It’s easy to sink, to become a tumbling stone,
to rely on the will of the water.
My wife is patient. She knows
my M. O., that I will simply stop
if it becomes too difficult, stand,
and wade to shore.
Just relax and float, she says, bring
your legs up. I kick and achieve a slow
sink. There is no one to see
my embarrassment, but I look
and notice a thin snake, a young trout;
the river is high and fast around us,
but we are protected from the current by debris.
It’s easy, she says, just let it hold you
up. I kick and I sink. I’m 30 and can’t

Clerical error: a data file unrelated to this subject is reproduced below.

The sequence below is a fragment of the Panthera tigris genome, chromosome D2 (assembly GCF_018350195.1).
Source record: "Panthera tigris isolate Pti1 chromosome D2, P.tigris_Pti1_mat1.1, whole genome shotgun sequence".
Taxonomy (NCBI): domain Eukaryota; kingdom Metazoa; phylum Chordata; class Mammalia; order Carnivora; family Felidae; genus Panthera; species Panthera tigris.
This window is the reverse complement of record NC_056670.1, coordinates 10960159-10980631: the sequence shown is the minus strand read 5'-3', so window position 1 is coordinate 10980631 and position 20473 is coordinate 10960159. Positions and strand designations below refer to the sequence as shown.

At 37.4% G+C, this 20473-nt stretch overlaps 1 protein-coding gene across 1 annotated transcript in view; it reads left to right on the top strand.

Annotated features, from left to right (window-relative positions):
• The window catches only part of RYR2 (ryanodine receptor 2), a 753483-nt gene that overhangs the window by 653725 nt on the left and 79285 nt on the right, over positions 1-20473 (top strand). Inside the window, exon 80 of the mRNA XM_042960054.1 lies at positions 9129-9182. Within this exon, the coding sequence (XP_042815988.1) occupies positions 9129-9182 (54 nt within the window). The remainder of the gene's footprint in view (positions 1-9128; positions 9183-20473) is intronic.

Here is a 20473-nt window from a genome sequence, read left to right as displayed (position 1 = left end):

swim. Not as bad as twelve and couldn’t
ride a bike, or seven and couldn’t tie
my shoes. Even if I learn this, I still won’t know
which goes on the outside—the knife
or the fork, or how to buy wine
except by picking the most interesting label.
I’d still rather have grape juice.
I am learning beer. I know there are more shades
of rice than white or brown. Bread
can have flavor. Meat is not a requirement.
Taste is subjective. I am not
always wrong. I can’t swim because I never learned.
It’s easy, she says. Trust the water.
It will hold you up. The water fills
my ears, my nose, my eyes. I kick.
Just relax, she says. I kick. Just relax.